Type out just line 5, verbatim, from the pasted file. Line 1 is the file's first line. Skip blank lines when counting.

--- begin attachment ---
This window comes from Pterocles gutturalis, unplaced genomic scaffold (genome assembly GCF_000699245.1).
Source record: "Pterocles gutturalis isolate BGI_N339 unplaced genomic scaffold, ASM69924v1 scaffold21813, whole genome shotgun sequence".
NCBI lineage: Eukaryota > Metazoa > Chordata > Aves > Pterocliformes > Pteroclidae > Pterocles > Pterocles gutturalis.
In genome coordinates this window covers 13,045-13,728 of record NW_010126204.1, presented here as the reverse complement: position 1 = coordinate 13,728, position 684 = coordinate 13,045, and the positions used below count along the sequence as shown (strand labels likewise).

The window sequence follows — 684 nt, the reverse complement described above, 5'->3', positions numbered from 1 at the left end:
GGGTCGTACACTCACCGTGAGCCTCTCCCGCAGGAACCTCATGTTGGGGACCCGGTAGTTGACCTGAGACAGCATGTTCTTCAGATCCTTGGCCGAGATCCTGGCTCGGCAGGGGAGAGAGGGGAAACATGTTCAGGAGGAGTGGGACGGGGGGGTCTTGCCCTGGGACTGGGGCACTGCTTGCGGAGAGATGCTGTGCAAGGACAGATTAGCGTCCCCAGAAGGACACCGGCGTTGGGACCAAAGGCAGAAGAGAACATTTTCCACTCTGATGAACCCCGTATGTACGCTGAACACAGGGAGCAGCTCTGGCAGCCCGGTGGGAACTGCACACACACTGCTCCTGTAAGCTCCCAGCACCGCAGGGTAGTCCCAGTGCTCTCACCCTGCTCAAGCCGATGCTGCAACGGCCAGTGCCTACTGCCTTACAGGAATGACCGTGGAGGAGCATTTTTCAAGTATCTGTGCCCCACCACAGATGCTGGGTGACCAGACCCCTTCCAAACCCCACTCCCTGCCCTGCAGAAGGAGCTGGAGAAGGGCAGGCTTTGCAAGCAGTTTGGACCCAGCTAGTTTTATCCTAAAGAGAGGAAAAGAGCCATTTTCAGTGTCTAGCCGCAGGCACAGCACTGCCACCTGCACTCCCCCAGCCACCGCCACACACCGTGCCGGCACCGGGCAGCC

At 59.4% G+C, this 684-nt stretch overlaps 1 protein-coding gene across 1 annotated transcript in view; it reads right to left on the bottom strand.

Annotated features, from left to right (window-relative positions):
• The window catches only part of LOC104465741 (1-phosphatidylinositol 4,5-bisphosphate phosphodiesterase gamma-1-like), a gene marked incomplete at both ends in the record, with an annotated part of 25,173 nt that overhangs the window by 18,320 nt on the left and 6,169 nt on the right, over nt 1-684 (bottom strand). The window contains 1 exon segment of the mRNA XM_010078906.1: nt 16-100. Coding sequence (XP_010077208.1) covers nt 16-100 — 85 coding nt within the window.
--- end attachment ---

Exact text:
The window sequence follows — 684 nt, the reverse complement described above, 5'->3', positions numbered from 1 at the left end: